“Inside IU Basketball with Archie Miller” returned Monday night after a brief winter break with Archie Miller and junior forward Justin Smith spending a combined hour with host Don Fischer to discuss the games which took place since the last radio show (a win over Notre Dame and losses to Arkansas and Maryland).
The show also addressed criticism of the team’s shooting ability and what needs to change for the Hoosiers to be more competitive in conference games on the road.
Here are the highlights from Miller and Smith’s evening with Fischer.
– Reflecting all the way back on Indiana’s two-point win over Notre Dame in the Crossroads Classic on Dec. 21, Miller thought the Hoosiers played 25 really good minutes against the Fighting Irish before things started to slip away around the 10-minute mark of the second half. Miller said his team went cold from the field on offense, struggled to get to the foul line (as they did all game) and were also poor in transition defense.
– During crunch time of the game, Miller said freshman guard Armaan Franklin was a standout player, not just because of the clutch 3-pointer he hit, but also with the recovery he showed on defense and the poise he played with.
– Analyzing his team’s home loss to Arkansas to close out 2019 and end nonconference play this season. Miller said committing key turnovers and not playing smart basketball (a possible reference to Al Durham’s ejection), were what cost Indiana the win.
– Looking at Indiana’s most recent game (Saturday’s blowout loss at Maryland), Miller said the result was “misleading in terms of what was going on out there.” He pointed out how Indiana faced only a single-digit deficit coming out of halftime, and that the margin was trimmed to just three points before the wheels fell off for Indiana. Specifically, Miller said consecutive run-outs and scores by the Terrapins shifted the momentum at a noisy Xfinity Center in College Park, Maryland.
– This led to a wide-ranging discussion about the key issues that came out of the Maryland game, namely Indiana’s ability to consistently produce good offensive possessions, hit open shots and compete on defense. Miller stressed that Indiana needs to do a better job controlling the things it can control, and that those things, like making free throws, not turning the ball over and making the extra pass, will help everything else fall into place.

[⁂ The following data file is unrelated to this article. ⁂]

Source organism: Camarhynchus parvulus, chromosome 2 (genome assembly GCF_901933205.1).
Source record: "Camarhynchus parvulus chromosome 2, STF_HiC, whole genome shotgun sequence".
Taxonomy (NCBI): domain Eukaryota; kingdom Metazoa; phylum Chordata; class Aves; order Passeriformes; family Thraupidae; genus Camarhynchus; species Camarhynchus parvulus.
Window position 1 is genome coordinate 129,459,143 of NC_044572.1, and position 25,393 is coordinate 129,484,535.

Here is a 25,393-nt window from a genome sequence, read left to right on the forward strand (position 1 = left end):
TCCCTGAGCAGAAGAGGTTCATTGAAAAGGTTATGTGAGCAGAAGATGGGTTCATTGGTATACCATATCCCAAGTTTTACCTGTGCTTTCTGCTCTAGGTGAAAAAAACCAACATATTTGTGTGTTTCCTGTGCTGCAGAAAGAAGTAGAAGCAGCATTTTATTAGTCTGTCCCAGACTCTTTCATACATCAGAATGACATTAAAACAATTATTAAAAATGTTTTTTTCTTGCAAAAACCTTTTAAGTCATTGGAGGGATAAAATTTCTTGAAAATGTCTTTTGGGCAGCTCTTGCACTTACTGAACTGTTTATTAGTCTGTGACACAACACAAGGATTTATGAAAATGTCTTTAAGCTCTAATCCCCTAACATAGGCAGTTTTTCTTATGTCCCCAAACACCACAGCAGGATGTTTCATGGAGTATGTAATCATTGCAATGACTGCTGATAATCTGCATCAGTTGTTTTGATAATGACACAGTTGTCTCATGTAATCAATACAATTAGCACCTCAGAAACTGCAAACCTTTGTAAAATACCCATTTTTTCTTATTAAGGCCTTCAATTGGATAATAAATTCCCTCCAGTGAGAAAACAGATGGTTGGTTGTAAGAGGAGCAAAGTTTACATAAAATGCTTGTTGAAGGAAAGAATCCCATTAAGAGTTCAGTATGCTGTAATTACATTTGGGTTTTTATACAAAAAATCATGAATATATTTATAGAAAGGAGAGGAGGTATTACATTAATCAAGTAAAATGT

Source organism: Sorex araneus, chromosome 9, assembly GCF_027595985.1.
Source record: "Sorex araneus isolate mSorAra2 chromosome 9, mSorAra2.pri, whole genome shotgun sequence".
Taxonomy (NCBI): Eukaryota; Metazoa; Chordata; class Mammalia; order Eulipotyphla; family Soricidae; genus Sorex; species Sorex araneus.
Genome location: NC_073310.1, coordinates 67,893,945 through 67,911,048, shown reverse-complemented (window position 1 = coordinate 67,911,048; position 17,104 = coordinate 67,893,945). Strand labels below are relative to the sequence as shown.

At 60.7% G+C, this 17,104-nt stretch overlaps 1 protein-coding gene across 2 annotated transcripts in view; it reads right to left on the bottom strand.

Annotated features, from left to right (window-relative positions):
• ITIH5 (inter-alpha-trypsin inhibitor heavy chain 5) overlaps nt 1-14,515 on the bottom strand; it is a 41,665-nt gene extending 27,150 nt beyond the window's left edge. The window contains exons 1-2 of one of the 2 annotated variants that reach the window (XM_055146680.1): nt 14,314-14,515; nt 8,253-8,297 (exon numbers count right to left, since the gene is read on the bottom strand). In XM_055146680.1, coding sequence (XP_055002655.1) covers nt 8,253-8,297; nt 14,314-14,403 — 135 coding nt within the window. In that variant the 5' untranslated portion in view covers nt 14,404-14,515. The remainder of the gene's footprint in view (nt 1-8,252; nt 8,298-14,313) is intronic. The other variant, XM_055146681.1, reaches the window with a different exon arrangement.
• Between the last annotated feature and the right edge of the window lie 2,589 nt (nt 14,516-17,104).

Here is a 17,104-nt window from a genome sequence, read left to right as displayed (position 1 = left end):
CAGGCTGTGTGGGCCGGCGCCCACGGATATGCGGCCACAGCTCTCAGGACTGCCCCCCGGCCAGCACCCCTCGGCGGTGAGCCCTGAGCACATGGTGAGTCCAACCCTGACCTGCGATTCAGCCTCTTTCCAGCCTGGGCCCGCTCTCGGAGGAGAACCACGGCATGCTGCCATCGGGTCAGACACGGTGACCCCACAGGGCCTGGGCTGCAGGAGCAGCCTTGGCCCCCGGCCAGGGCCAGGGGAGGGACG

– Miller was pretty direct when speaking, saying that Indiana isn’t getting good looks right now from “the typical basketball plays,” and that guards are missing opportunities for assists. “We’re making it harder on ourselves…it’s just a timing thing for us of late.”
– Miller also discussed the type of games that Indiana will have to find a way to win on the road in the Big Ten. He said Big Ten games have a tendency to get ugly, and Indiana must learn how to “muck it up” by getting loose balls and rebounds. He also credited Maryland, saying the Terrapins “absolutely destroyed us with those run-out plays in the second half.”
– For Miller, Indiana’s issues aren’t a result of poor practice habits. “It’s perplexing, because we had an unbelievable work week heading into Arkansas and after Arkansas heading into Maryland,” he said. Miller singled out the IU frontcourt for raising its activity level in practice, and as a result changing its minutes distribution. Miller said De’Ron Davis and Race Thompson have provided better competition for Joey Brunk and Trayce Jackson-Davis in practice and have also run the floor better in recent weeks.
– While that four-man group has improved, he’s still waiting on Indiana’s four-man backcourt to do the same. To that point, Miller said, “I’m waiting for our backcourt to kind of step up,” and went on to say the Hoosiers haven’t found the night-in, night-out consistency from the guards that they would like to have.
– Part of the reason this is disappointing for Miller is because of how pleased he’s been with the way Indiana’s frontcourt players have dealt with opposing defenses as the season has evolved. Miller said that as opponents have started to “throw the kitchen sink” at Indiana down low, the bigs like Brunk and Jackson-Davis have done a good job of kicking the ball back out. But then, perimeter players have not taken advantage by neither getting quality shots, nor hitting them.
– There are also defensive frustrations for Miller. He said the Hoosiers haven’t created enough turnover plays on that end of the court, and there’s little defense to offense carryover occurring.